How to Wash Your Hands Effectively - Most Americans Aren't Doing It Right!

By Terri Pous, BuzzFeed
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I'm not looking at anyone in particular, but *pivots on heels to glare at you directly in the eye* you're probably washing your hands all wrong. Yes, you! I've said it before, and I'll say it again: When it comes to washing your hands, it is not the thought that counts.

Mere running water and a dollop of soap isn't enough to keep your hands clean and free of being germ dispatchers; you have to actually do some (pretty easy) steps to make your hand-washing count.

In this witching season for cold, flu, and all other kinds of lovely communicable illnesses, it's REALLY IMPORTANT to have nice, sanitary hands, so for once and for all, here's how to do the damn thing the right way:

1. You don't need to make the water so hot it'll boil your hands. Daniel Eiras, MD, assistant professor of infectious diseases at NYU Langone Health suggests using warm or hot water if you have a choice, but tbh any clean water will do.

2. It should take a lot longer than you're used to. Eiras says that, in total, you should be washing your hands for 15-20 seconds — and that doesn't include the time it takes to completely dry your hands (more on that later). The WHO states that the entire process, from getting your hands wet to turning off the faucet, should take 40-60 seconds. A whole minute! That's a long ass time to rub your paws against each other, but you can make it go a liiiiittle faster by singing the ABC's or "Happy Birthday" to yourself as you go. Or to everyone else, if you want to help them out and/or give them a hint.

If you're thinking 60 seconds to wash my hands? Ain't nobody got time for that, I hear you. I get it. But I'm guessing you probably also don't have time to get sick or deal with everyone that you get sick. So idk, something to think about the next time you wash your hands. See what I did there?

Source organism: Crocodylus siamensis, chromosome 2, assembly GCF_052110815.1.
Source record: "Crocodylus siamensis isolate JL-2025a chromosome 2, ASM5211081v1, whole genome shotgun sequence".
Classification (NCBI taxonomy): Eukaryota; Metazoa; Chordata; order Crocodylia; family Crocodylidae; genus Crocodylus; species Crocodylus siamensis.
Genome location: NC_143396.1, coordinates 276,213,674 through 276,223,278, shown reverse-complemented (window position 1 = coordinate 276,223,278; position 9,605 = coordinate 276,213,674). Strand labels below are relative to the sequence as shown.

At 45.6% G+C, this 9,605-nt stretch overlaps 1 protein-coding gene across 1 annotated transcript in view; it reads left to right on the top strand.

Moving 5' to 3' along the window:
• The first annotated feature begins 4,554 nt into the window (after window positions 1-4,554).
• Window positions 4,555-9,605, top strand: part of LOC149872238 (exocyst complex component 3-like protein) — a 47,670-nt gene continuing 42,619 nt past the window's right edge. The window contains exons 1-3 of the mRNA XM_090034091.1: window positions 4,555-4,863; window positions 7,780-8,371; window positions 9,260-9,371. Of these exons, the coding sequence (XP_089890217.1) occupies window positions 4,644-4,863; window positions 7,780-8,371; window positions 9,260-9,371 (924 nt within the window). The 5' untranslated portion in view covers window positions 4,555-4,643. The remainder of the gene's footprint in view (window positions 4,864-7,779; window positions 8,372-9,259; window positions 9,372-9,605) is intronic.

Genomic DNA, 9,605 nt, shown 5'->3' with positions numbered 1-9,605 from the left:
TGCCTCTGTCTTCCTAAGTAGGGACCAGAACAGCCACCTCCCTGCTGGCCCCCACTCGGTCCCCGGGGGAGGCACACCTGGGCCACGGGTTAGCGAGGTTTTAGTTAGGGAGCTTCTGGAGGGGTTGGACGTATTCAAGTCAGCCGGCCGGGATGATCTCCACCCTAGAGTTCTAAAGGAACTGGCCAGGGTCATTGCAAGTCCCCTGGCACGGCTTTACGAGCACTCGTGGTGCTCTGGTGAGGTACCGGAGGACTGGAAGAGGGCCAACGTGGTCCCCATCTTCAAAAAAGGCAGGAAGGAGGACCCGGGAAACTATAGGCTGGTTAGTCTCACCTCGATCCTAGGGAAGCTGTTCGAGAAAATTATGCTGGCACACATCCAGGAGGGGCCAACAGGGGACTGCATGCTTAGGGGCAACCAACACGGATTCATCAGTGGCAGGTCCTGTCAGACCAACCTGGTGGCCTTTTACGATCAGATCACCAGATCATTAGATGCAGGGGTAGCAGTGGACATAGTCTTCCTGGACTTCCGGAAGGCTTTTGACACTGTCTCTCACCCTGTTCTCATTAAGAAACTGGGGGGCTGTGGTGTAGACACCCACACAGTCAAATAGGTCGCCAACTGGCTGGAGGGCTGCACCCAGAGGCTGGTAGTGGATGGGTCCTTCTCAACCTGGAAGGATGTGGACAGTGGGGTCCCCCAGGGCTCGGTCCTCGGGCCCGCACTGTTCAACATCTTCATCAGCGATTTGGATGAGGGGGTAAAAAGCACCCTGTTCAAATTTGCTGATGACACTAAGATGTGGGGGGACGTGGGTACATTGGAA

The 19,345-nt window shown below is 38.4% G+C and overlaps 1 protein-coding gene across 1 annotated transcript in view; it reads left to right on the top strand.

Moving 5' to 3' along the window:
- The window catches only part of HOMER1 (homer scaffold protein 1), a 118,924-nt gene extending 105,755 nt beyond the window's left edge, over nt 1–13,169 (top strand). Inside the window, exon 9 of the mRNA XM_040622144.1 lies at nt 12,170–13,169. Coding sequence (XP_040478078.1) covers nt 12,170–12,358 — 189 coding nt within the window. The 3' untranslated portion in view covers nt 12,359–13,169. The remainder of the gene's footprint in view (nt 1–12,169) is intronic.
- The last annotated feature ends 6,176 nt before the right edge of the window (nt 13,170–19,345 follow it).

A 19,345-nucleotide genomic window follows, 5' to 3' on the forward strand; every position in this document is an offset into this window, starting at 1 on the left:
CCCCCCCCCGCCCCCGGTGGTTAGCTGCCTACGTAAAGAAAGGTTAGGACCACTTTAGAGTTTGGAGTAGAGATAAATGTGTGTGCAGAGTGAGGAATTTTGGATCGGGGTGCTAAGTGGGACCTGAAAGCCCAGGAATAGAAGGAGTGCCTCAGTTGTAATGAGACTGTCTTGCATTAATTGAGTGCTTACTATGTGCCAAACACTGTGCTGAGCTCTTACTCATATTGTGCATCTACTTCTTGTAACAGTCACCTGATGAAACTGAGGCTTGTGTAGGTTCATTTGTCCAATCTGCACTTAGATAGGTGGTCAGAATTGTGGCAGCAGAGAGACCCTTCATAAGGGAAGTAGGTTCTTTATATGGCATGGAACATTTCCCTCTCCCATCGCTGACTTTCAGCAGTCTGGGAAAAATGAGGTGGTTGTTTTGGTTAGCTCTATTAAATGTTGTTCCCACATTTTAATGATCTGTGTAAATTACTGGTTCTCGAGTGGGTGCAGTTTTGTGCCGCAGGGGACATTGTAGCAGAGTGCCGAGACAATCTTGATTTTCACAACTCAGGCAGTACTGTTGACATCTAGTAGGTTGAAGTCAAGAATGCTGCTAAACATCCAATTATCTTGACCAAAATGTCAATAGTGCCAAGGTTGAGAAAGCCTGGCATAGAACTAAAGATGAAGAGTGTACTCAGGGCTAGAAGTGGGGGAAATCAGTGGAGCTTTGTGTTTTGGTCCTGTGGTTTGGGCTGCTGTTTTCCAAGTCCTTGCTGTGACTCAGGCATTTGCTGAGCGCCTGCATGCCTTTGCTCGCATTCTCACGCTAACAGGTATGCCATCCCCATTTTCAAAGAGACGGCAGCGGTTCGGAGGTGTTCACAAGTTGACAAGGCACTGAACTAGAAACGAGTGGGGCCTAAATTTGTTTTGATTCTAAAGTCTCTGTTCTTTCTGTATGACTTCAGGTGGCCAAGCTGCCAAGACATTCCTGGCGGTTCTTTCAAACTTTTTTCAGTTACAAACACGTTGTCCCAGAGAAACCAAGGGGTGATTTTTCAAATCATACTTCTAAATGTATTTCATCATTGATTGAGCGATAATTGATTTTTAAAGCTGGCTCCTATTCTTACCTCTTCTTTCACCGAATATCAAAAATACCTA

3. Which means you have plenty of time to show some love to all parts of your hands. Hands! They've got a lot of surface area! Making sure your palms and fingertips are clean is always a good idea, but so is getting "areas that play hard-to-get, like the spaces in between your fingers and the backs of your hands," Eiras says. Start by rubbing your hands palm to palm, and then interlace fingers and rub to access those little nooks and crannies you usually neglect. Don't forget to clean the underside of your nails, your wrists, and the backs of your fingers too, and when in doubt, do a lot of the "rotational rubbing" this WHO poster suggests (below).

4. Try to create some ~friction~ when washing. "You need friction and a lot of rubbing to get any unwanted material and germs off," Eiras says. Water alone can only do so much, and basically making one hand grind up on the other will really make the magic happen.

5. Use a towel to turn off the sink when you're done. Germs, microbes, bacteria, and all of that good stuff thrive on wet surfaces like sinks. They love them and want to set up a vacation home and retire early to them. So if you're washing up at a non-automatic sink, grab a paper towel or whatever's handy to turn off the water so that you don't undo all the good work you just did.

6. Finally, none of this matters if you don't fully dry your hands when you're done. Repeat after me: Pants are not a suitable substitute for a paper towel or hand dryer. Just like touching a wet faucet handle after washing your hands negates the whole process, leaving the bathroom with wet hands OR rubbing them on your not-so-clean pants re-grimes your hands reeeeeal quick. And after spending 60 whole seconds sanitizing, why would you want to do that?

7. And yes, you should wash your hands after you go to the bathroom, but you should also do it a lot of other times, too. A big part of proper hand-washing etiquette is knowing when to do it. If you don't wash your hands after being on the toilet, first of all, how dare you? Anyway, I'm guessing most of you at least *try* to fully wash your hands after going to the bathroom, which is great! But there are also many other times you should trot off to the bathroom to wash up, including, but not limited to:

• After you sneeze
• After you blow your nose
• After you cough
• After touching garbage
• After preparing food
• After being in contact with an animal
• After touching any "high touch" surface in a public area, aka a doorknob, light switch, railing, gas pump, ATM button, or subway pole

Basically, if you feel like you've come in contact with anything gross, or anything anyone else has touched, just give 'em a wash. If you can't summon a bathroom or running water yourself, store-bought hand sanitizer is fine for use in the car and on the go.

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